Coughing is a reflex that occurs whenever your throat is irritated. It may occur after eating certain foods. Some digestive conditions, related to eating food, may trigger coughing and other symptoms. Oral allergy syndrome, food allergies, gastroesophageal reflux disease and throat infection may all trigger coughing spells after eating food. A cough that occurs often and doesn’t go away is a condition that needs to be evaluated by your doctor. Avoid over-the-counter medications until you can be seen by your doctor.
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Oral Allergy Syndrome
Oral allergy syndrome can cause throat irritation and itching to occur in your throat after eating fresh fruits, vegetables and some nuts. This condition is more common among people who suffer from allergic rhinitis, also called hay fever. Symptoms may include itching or swelling of the mouth, lips, throat or tongue. The symptoms of this condition are caused by cross-reactivity between certain pollens that you’re allergic to and proteins found in some foods. For example, if you’re allergic to inhaled birch pollen, you may develop throat irritation after eating plums, apples, peaches, almonds, walnuts and peppers, according to the Children’s Hospital of Philadelphia.
General Food Allergy
A general food allergy can cause irritation to your throat or cause allergic asthma symptoms to develop, which leads to coughing. After you consume food that triggers an allergic reaction in your body, various chemicals are released that cause inflammation in soft tissue. A common symptom of a food allergy is inflammation of the lungs and airways, called allergic asthma. This condition causes coughing, wheezing, shortness of breath and chest pain, according to the Asthma and Allergy Foundation of America. The most common foods that trigger an allergic reaction include wheat, soy, dairy, eggs, peanuts, tree nuts and fish, according to the University of Maryland Medical Center.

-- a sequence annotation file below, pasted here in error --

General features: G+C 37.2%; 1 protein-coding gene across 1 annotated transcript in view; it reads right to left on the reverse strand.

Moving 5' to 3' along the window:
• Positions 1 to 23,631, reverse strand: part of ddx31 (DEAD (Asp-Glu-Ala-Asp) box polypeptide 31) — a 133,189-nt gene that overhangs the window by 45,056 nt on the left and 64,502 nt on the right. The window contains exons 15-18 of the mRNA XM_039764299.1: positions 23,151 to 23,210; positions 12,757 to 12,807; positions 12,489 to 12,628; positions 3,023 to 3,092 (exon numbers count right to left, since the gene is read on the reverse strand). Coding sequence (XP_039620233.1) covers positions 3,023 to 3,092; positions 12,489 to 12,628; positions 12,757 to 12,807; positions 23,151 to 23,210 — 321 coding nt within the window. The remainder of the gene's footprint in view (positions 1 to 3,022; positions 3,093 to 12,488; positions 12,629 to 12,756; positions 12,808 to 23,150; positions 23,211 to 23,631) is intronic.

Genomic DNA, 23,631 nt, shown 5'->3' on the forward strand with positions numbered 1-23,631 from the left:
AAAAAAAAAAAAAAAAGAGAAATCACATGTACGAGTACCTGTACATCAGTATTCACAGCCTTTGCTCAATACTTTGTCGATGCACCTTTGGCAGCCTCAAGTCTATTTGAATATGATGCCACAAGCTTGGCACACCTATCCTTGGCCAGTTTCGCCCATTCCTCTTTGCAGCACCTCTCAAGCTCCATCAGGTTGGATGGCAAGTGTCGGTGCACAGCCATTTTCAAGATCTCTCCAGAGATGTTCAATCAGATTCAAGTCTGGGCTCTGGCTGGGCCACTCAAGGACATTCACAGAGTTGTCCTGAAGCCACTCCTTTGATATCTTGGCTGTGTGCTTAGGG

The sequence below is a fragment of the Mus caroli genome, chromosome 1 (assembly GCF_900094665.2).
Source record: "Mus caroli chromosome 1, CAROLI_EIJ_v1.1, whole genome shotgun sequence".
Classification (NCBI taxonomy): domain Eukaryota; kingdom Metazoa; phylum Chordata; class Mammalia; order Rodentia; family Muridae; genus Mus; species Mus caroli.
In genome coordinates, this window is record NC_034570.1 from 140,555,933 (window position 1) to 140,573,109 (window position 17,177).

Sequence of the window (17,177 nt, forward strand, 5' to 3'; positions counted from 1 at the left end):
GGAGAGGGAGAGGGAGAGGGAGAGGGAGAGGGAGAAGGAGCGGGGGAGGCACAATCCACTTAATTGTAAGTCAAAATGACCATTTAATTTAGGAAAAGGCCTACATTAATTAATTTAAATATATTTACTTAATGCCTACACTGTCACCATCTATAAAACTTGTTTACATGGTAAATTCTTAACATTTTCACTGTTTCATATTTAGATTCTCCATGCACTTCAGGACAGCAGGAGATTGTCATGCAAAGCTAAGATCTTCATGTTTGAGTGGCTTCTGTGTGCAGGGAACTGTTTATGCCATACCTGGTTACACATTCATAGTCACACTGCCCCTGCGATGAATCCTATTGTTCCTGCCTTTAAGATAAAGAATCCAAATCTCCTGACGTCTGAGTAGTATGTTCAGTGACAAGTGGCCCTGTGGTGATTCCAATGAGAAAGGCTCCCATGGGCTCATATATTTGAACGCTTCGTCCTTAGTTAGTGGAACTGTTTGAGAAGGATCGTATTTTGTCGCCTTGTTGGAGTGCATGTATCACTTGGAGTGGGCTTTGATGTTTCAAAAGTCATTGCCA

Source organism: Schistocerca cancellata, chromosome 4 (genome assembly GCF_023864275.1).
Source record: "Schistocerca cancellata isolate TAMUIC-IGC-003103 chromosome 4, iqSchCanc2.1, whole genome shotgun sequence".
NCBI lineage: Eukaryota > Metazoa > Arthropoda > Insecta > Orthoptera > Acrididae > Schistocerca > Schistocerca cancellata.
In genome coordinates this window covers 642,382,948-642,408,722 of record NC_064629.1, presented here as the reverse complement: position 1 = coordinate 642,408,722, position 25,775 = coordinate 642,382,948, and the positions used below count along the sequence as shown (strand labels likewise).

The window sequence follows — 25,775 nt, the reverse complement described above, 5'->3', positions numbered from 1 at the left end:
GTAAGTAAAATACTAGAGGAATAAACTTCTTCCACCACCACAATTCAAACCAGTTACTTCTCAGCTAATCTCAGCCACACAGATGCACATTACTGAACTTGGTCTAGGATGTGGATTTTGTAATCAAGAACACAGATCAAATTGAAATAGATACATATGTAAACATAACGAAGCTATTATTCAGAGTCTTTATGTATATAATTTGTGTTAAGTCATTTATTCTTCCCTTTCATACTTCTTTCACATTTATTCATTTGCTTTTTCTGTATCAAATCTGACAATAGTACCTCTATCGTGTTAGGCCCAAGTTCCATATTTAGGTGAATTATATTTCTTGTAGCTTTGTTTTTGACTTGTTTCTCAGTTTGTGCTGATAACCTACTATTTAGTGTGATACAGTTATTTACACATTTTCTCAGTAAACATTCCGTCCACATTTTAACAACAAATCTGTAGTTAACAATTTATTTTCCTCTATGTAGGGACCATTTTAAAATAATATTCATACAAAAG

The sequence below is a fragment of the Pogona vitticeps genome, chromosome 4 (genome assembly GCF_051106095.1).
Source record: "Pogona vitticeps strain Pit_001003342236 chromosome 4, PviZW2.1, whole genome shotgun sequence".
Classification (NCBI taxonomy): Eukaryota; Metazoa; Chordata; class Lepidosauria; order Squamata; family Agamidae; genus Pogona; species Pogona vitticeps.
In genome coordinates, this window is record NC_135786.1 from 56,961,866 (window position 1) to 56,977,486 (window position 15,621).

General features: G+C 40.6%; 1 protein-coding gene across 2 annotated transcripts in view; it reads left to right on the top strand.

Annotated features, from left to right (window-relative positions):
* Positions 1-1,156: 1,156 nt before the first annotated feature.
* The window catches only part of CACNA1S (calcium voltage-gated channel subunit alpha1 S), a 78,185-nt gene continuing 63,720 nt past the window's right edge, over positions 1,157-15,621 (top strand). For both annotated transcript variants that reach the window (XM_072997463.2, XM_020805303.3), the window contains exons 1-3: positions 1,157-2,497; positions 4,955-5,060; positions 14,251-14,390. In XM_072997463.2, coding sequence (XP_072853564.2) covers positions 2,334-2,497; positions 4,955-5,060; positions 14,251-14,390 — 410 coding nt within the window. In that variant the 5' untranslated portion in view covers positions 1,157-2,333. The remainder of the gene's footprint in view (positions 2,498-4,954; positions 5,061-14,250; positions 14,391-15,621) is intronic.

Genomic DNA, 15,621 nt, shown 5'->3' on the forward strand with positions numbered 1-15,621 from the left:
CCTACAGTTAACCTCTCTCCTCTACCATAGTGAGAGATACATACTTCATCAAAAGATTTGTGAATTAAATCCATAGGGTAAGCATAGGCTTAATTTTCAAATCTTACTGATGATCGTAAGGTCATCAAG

Gastroesophageal Reflux Disease
Gastroesophageal reflux disease, more commonly called GERD, is a chronic condition that causes repetitive bouts of heartburn and indigestion. The National Digestive Diseases Information Clearinghouse states that if you develop heartburn more than twice a week, you’re considered to have GERD. Coughing is a common symptom of this digestive condition that may be managed through a modified diet.
If your throat is infected with a bacteria or virus, you may find yourself coughing excessively after eating certain foods. Some foods, such as acidic foods, spicy foods, caffeinated beverages and alcohol can all irritate the lining of your esophagus, while you have a throat infection. The irritation will lead to coughing as a reflex.